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Exclusive: Aussie rare-earth metals producer Northern Minerals confirms ransomware attack

The Bian Lian ransomware gang claims to have more than a terabyte of data belonging to the operators of the Browns Range mine in Western Australia.

user icon David Hollingworth
Tue, 04 Jun 2024
Exclusive: Aussie rare-earth metals producer Northern Minerals confirms ransomware attack
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The operators of a strategically important rare-earth mine in Western Australia have been listed as one of the most recent victims of the Bian Lian ransomware operation.

The Bian Lian ransomware gang listed Northern Minerals on its darknet leak site overnight and shared a raft of stolen documents as evidence of the hack.

According to Bian Lian, the data includes:

  • Operational data
  • Strategical data: potential projects, geological and mining researches [sic] in various countries, data on research of competitors
  • R&D data
  • Financial data
  • Employees personal data
  • Corporate email archives, including Nick Curtis and Shane Hartwig
  • Data on shareholders and potential investors

Bian Lian also shared the emails of the company’s executive chairman and chief financial officer, as well as the CFO’s mobile phone. The documents that have already been shared, however, are troubling enough.

The gang has shared hundreds of archived 7-zip folders. Some files appear to be files from the chief operating officer’s personal drive, while others are extensive HR files and files called “potential projects”. Other archives contain “management data” and another site appears to be an extensive list of email archives.

The HR files are particularly problematic, as despite being listed as “limited”, the file tree document still contains scans of dozens of employee passports, alongside details of medicals, travel requests, training and certification details, and even police clearance documents.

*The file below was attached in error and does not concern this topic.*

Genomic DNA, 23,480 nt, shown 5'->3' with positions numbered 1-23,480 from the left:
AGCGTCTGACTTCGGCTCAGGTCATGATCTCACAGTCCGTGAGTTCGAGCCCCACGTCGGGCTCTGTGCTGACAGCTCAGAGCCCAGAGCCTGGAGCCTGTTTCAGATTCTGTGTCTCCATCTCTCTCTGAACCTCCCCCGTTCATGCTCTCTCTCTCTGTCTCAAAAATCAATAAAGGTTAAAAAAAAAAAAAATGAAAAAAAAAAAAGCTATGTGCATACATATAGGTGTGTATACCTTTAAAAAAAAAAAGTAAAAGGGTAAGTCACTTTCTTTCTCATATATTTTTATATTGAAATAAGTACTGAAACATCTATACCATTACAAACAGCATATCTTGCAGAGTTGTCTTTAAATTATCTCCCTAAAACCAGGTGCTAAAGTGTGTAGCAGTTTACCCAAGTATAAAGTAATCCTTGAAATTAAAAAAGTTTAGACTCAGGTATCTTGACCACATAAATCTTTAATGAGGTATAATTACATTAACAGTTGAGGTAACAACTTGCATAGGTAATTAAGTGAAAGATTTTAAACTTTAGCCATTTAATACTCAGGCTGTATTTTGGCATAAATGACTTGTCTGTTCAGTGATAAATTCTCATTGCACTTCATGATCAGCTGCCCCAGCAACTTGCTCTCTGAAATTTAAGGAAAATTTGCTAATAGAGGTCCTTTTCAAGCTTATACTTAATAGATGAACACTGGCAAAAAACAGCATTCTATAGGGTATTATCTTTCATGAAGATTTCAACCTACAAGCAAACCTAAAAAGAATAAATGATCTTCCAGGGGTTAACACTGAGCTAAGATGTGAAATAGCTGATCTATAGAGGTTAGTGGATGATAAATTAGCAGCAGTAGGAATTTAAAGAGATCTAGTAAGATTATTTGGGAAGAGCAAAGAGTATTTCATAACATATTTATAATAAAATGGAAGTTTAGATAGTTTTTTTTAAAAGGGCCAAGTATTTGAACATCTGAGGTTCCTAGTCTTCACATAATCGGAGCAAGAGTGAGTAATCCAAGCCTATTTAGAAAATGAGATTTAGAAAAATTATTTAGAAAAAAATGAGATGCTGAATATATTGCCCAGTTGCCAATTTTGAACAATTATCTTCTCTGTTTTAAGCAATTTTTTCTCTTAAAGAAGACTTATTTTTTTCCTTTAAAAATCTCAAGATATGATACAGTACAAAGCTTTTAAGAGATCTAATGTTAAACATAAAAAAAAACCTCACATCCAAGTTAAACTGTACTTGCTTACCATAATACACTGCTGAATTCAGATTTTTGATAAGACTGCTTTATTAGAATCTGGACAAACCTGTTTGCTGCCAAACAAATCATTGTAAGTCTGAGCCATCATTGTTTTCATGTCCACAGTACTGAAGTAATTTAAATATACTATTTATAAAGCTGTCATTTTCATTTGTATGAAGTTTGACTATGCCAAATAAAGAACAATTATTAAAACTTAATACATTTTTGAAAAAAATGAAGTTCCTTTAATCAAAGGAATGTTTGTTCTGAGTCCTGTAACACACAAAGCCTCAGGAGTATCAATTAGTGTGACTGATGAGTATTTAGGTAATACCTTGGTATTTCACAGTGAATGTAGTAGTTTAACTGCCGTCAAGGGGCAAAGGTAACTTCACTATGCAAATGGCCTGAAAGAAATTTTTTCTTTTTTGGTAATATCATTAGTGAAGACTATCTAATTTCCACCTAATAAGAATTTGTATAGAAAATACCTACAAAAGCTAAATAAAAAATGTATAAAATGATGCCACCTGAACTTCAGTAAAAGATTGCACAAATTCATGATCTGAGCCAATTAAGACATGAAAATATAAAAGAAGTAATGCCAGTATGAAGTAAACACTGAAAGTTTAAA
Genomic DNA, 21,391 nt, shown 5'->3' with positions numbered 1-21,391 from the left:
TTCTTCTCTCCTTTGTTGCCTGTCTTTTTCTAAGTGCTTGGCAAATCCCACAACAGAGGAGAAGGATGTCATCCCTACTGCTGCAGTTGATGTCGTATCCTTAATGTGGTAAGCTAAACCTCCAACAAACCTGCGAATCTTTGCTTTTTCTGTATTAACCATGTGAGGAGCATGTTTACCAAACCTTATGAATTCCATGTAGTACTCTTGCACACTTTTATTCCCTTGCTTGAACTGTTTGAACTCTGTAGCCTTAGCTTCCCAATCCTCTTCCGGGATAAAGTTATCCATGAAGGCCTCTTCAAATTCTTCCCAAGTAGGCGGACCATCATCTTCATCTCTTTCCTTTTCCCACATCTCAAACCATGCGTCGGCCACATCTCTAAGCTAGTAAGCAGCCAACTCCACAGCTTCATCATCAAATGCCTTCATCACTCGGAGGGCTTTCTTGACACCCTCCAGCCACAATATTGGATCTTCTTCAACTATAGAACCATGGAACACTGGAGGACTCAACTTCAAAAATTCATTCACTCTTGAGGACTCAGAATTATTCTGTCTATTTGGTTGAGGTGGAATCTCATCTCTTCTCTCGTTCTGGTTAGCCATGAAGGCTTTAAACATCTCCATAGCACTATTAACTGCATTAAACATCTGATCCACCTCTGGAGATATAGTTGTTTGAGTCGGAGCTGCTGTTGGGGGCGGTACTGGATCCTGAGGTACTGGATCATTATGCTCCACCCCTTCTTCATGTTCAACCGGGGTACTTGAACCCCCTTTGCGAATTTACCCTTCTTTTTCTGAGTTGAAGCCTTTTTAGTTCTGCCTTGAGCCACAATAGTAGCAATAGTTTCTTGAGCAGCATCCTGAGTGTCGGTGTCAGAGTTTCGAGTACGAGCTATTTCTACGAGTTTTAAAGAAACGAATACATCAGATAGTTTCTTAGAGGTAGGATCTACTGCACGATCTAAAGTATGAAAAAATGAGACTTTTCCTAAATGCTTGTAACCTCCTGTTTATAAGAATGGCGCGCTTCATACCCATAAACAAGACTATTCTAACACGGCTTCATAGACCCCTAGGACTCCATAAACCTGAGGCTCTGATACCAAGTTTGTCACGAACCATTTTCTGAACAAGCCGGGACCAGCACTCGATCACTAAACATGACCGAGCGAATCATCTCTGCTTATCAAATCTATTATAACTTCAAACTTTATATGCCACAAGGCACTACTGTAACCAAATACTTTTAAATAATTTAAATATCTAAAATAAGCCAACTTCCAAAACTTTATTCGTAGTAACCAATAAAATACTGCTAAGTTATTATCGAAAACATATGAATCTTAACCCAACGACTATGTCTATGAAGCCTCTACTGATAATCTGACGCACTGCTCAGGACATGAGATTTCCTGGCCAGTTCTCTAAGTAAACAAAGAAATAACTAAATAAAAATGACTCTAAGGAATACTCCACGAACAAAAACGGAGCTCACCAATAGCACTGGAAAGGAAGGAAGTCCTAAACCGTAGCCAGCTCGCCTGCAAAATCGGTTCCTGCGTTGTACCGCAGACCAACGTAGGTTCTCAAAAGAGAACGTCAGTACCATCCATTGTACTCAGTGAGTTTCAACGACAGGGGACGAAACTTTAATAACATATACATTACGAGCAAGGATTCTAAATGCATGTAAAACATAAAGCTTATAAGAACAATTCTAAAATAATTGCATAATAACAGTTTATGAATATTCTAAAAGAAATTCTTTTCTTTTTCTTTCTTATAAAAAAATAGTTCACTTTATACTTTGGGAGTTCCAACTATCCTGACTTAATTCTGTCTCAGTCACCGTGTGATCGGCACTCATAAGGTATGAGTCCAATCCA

When contacted for comment, Northern Minerals supplied its statement to the Australian Stock Exchange, which was made while this article was being written.

“Northern Minerals Limited (ASX: NTU) (Northern Minerals or company) advises that it has been the subject of a cyber security breach and was today advised by its cyber security consultant that some of the exfiltrated data has now been released on the dark web,” Northern Minerals said in its ASX filing.

“Northern Minerals became aware in late March 2024 of the breach. In line with the company’s governance practices and protocols, Northern Minerals immediately notified external stakeholders, including the Australian Cyber Security Centre and the Office of the Australian Information Commissioner. In addition, the company [has] engaged appropriate legal, technical and cyber security specialists to assist with the process.

“The exfiltrated data included corporate, operational and financial information and some details relating to current and former personnel and some shareholder information. The process of notifying relevant impacted individuals is underway and ongoing.”

The company said it is not expecting any material impact from the data breach. The company “has reviewed its processes” and will provide further updates as appropriate.

Northern Minerals made headlines this week after the federal treasurer called on five international firms with links to China to divest their shares in the company – which total 10.4 per cent of Northern Minerals issued capital – “to protect our national interest”.

“Australia operates a robust and non-discriminatory foreign investment framework, and will take further action if required to protect our national interest in relation to this matter,” it said.

Responding to news of the hack, LNP Senator James Paterson called it a “serious report”.

“A very serious report, which if confirmed to be sponsored by a state actor, warrants a very robust response,” Senator Paterson said in a post on X.

David Hollingworth

David Hollingworth

David Hollingworth has been writing about technology for over 20 years, and has worked for a range of print and online titles in his career. He is enjoying getting to grips with cyber security, especially when it lets him talk about Lego.

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